Predicting Customer Sentiment: Why Your NPS Score Isn’t Adding Up
Are you seeing a gap between your Net Promoter Score (NPS) and your actual business performance? Do you believe you understand your business customers’ or consumers’ feelings toward your company, but still see high churn rates
You’re not alone. Increasingly, organizations are discovering that their NPS indices are not reliable indicators of whether their customers will actually renew their contracts. While it’s widely used, the NPS methodology fails to address the complexities of the customer journey and instead relies solely on a performance-driven measure from a single moment in time. Additionally, decision-makers are starting to recognize the missed opportunities that result from an inability to identify and address gaps in customer delivery.
If predicting customer sentiment and behavior is important for your business, then it’s time to explore why your NPS score isn’t adding up.
The Core of the Net Promoter Score Index
To unpack the reasons behind why your actual results aren’t lining up with those predicted by your NPS, we must first understand the measure. Driven by the recognition that customer loyalty is an essential predictor of sustainable growth, many large organizations began relying on a single question to gauge their customers’ satisfaction:
On a scale of 0 to 10 (with 10 being highest), what’s the likelihood that you would recommend us to a friend or colleague?
The answer to this question provides the core metric for developing an organiza-tion’s NPS – a simplified tool for calculating the customer’s overall satisfaction with a company’s product or service. The index ranges from -100 to 100 and is developed by using the percentage of Promoters (scores of 9 or 10), Passives (scores of 7 or 8), and Detractors (scores of 0-6).
The Overlooked Limitations of Net Promoter Scores
Your NPS index may be a helpful first step in understanding customer loyalty, but there are limitations that must be considered – specifically in the inaccurate interpretation of the customer journey and multidimensional nature of long-term relationships.
An increasing number of professionals are recognizing that the core question of the NPS index is flawed. That’s an alarming statement, but think about this: companies with powerful brand recognition and/or few competitors can expect to be in every customer’s consideration set – regardless of how those customers perceive the company or judge its performance. So, asking the likelihood that those customers would recommend your highly recognized brand reveals more about how consumers value familiarity than actual customer sentiment. An enormous disparity may exist between the resulting NPS and actual dissatisfac-tion levels that would be uncovered at a more granular level.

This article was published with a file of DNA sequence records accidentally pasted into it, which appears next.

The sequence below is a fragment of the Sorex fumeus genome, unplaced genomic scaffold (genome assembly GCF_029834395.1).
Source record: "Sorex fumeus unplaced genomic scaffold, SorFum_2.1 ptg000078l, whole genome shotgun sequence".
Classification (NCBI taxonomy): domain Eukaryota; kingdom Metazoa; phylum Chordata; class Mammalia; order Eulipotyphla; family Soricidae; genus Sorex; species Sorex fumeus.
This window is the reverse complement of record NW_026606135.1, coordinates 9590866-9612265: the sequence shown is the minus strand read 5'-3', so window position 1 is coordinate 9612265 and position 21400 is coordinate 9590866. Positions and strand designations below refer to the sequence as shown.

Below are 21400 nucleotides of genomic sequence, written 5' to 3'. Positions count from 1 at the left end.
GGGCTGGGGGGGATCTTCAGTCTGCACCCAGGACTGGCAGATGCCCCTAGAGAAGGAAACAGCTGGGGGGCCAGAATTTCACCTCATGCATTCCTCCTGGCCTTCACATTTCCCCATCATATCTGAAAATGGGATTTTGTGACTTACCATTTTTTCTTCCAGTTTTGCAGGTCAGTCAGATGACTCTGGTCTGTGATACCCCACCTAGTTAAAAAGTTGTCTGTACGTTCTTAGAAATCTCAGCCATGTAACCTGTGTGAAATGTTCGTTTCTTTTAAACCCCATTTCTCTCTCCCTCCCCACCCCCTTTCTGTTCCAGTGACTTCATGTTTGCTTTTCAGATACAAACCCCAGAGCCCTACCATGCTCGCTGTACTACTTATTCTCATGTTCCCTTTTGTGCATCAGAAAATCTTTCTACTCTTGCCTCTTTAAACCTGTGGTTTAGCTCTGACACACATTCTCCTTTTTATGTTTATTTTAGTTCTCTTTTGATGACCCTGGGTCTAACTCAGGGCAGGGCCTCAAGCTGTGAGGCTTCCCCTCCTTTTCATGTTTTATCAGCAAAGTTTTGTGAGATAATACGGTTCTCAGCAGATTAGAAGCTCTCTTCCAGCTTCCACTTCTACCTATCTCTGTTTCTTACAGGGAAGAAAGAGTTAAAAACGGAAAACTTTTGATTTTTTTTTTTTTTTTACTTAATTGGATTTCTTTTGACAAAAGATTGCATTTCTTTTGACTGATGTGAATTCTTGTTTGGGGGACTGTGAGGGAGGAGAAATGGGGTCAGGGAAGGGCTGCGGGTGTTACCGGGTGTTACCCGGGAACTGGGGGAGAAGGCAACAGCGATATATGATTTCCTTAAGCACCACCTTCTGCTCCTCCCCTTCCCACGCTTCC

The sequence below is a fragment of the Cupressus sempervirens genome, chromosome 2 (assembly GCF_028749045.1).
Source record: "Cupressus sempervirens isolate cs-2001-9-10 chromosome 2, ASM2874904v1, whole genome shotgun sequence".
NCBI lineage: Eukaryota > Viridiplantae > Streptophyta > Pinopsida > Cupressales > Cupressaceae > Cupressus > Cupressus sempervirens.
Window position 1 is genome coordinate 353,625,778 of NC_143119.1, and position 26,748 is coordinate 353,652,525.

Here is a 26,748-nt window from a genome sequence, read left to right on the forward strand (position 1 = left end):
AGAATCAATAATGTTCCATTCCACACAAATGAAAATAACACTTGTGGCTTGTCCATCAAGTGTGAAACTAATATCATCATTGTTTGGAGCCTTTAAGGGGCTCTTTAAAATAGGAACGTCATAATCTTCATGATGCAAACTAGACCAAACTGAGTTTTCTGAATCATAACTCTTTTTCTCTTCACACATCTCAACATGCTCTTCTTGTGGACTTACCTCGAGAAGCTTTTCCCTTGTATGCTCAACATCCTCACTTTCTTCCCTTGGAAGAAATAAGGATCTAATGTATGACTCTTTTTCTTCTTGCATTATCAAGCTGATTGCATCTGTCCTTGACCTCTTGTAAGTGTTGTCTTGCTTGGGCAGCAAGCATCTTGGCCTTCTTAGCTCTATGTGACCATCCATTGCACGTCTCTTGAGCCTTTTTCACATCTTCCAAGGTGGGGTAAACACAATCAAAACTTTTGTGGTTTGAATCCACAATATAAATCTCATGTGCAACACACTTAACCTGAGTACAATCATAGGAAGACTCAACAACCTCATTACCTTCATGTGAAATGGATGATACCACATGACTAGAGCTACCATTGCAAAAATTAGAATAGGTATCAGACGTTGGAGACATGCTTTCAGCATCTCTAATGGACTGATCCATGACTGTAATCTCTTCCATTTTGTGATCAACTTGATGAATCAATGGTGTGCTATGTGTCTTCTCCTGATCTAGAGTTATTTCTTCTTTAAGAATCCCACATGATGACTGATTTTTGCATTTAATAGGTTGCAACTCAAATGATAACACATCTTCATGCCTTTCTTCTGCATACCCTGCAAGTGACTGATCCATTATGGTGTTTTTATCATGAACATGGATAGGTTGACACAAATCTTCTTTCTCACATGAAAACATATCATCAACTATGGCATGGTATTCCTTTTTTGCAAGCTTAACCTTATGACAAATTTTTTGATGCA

Consider the difference between these two questions:
What’s the likelihood that you’d recommend Bank of America to a friend or colleague?
What’s the likelihood that you’d select Bank of America over other major national banks?
In the first question, customers are very likely to recommend the brand simply because Bank of America is a successful institution with tens of millions of customers across the country. In the second question, the respondent must evaluate their perception of the brand and past experiences to decide whether the bank’s competitors could offer better options.
The NPS index is also limited by the high value it places on measuring transac-tional sentiments in a single moment. If you’re selling a widget as a one-time purchase, this can be an important insight. However, it does little for ongoing B2C relationships, such as an individual and his bank or health insurance company, or B2B relationships that thrive on long-term vendor-client contracts.
Marc Pierce, founder and CEO of Stonegate, explains, “The NPS methodology fails to capture the multidimensional nature of a non-transactional B2C or B2B relationship. True customer sentiment simply can’t be measured by adding up reactions each time a person makes a deposit at his bank or a vendor fulfills a purchase order. The customer’s journey is fluid and cumulative, and perception shifts with every interaction. It can’t be evaluated using a single snapshot.”
Simplified measures most often ask questions solely related to performance, leaving many organizations with an incomplete view of their customers’ needs and company’s ability to deliver. “My company was getting NPS responses of nine and ten, and we thought we knew how our customers felt about us,” says an SVP of Marketing for a major health insurance plan. “But our renewal numbers were declining. When we started using STAMP, we discovered an alarming gap in what we believed to be true and what was actually true with regard to how well we were delivering on our clients’ needs. We started making changes to our customer support processes right away.”
The ‘gap’ between transactional performance scores and the true complexity of customer perception and sentiment can cost your organization hundreds of thousands of dollars (if not more) in lost business.
A Different Approach
New tools for effectively unlocking actionable customer loyalty and perception data, such as Stonegate’s Customer Success Platform STAMP, have created more efficient and cost-effective ways to gain insight into large-scale trends and individual client needs.
STAMP empowers organizations to systematically analyze what’s most important to their customers, measure performance in key categories, and implement remediation and retention plans – down to the individual client level. The result is significantly improved renewal rates, increased recurring revenue, and maximized customer lifetime values.
While most senior executives fail to place a high value on NPS ratings due to the loose correlation with profits, STAMP metrics drive informed decisions and guide strategies for exponential growth.